Stop press: the CKHH is given one of the two runners-up awards in the ‘Outstanding Contribution to the Community’ category of the CCCU’s Staff Recognition Awards 2020/21. So well done Drs Diane Heath and Claire Bartram for a great team effort.
I thought I would start with some very good news. We at the Centre are very grateful to the Kent Archaeological Society for boosting the Ian Coulson Memorial Postgraduate Award Fund with a considerable donation from a legacy of a former KAS member. This will provide a significant financial contribution for a full-time doctoral student working on a Medway history topic for three years.
It has been fantastic to see the response to Dr Diane Heath’s NHLF ‘Medieval Animals Heritage’ project and as the project progresses, she will be reporting through the Centre’s blog and the project’s own website.
I am just going to repeat the key features regarding Dr Ben Marsh’s online presentation next week on Tuesday 20 July at 7pm where he will be speaking on ‘Gateways to Empire: Figuring Out Kent’s Black Histories, c.1550-1800’. This will be the Centre’s final event for the year and we hope you can join us for what promises to be a fascinating lecture.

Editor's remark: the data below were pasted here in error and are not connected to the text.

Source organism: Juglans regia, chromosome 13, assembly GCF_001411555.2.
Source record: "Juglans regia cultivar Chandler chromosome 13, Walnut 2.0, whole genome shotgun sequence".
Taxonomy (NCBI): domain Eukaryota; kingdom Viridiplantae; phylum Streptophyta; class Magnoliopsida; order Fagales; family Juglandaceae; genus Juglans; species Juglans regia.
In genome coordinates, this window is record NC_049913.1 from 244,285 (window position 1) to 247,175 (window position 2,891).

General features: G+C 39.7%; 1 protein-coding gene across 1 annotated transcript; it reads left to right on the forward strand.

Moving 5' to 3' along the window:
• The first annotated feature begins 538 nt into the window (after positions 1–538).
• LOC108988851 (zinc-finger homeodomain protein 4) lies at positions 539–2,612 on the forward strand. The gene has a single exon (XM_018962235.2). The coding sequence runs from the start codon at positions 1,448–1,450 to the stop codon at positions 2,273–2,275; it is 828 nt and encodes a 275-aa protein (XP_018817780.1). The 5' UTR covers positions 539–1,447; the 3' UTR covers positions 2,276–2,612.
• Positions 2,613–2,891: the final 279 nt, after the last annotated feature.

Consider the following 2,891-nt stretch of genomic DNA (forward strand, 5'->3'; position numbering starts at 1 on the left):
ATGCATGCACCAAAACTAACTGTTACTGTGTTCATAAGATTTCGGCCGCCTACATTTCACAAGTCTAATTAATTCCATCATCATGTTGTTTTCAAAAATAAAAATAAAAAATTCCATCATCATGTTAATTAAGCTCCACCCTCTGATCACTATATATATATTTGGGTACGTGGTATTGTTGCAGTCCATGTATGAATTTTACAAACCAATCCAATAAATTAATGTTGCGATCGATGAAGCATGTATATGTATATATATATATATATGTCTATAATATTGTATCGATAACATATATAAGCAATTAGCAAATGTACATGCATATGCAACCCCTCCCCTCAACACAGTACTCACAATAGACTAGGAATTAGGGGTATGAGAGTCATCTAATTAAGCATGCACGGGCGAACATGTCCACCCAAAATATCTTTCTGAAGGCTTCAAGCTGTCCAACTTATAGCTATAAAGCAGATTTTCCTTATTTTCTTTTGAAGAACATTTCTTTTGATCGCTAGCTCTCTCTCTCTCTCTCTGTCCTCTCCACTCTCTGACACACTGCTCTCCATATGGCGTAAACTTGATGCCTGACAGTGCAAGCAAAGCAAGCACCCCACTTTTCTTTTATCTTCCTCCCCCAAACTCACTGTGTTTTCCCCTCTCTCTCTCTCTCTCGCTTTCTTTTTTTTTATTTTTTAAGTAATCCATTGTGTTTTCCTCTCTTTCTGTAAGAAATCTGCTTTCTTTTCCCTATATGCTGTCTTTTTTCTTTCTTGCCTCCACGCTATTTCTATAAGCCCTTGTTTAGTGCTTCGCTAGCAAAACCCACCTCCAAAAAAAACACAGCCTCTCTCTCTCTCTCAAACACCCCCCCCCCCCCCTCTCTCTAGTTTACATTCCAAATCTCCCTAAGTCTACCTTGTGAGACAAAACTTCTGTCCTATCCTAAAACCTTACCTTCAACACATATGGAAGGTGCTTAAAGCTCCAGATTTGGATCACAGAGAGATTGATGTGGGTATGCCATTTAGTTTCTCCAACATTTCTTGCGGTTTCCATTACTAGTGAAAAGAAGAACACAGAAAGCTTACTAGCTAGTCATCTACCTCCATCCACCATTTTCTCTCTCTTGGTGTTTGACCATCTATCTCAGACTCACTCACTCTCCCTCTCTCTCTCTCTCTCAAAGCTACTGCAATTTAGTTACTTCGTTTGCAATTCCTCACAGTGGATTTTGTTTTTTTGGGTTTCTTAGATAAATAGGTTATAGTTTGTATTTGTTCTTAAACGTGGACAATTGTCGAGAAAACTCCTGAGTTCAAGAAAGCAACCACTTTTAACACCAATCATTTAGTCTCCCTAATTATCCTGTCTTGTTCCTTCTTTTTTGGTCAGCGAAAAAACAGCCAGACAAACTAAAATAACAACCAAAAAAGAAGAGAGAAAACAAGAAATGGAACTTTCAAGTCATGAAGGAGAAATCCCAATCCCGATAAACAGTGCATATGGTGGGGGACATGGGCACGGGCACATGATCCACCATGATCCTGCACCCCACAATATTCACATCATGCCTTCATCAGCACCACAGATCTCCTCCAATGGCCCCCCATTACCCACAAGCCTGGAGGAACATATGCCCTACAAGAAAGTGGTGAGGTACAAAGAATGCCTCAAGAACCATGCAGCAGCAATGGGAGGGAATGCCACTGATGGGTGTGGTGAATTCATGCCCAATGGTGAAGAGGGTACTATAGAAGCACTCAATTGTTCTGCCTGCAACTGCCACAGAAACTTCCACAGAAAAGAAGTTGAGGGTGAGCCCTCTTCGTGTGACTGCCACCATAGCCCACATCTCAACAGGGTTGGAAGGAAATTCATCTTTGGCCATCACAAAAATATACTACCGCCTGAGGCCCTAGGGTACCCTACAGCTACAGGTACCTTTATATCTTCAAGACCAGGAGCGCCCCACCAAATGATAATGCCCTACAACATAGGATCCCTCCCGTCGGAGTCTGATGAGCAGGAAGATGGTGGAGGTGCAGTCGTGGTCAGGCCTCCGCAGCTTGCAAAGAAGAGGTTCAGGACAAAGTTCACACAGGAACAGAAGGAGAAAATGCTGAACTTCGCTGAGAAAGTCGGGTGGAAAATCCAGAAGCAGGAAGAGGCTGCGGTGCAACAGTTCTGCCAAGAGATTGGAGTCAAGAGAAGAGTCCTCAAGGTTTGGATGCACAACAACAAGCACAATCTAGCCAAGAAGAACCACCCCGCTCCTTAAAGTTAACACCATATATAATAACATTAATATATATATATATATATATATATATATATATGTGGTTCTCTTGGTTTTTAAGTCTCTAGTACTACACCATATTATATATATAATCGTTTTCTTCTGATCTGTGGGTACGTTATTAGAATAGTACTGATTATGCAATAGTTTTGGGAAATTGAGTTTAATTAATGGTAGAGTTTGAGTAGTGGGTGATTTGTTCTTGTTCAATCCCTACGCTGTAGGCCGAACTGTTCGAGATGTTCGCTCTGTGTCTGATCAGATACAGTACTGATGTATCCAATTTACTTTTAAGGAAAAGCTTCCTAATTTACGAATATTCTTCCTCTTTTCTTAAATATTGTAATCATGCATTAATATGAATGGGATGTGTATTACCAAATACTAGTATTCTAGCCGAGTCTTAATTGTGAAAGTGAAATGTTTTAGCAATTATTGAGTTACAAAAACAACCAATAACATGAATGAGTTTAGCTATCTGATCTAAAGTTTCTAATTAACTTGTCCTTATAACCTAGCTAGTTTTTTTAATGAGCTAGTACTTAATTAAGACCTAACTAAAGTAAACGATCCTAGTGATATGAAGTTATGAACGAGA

This week I am going to concentrate on events linked to 6 July, but first, as promised, herewith details of Dr Ben Marsh’s talk on Tuesday 20 July at 7pm online through Teams, which promises to be a fascinating exploration and very timely considering the political, social and cultural climate we live in today.
This week I want to start with an event that took place at Smithfield just over 640 years ago because it was great that BBC Radio Kent had noticed that yesterday (15 June) marked the violent death of Wat Tyler, one of the iconic leaders of the Great Rising, or what the Victorians called the Peasants’ Revolt.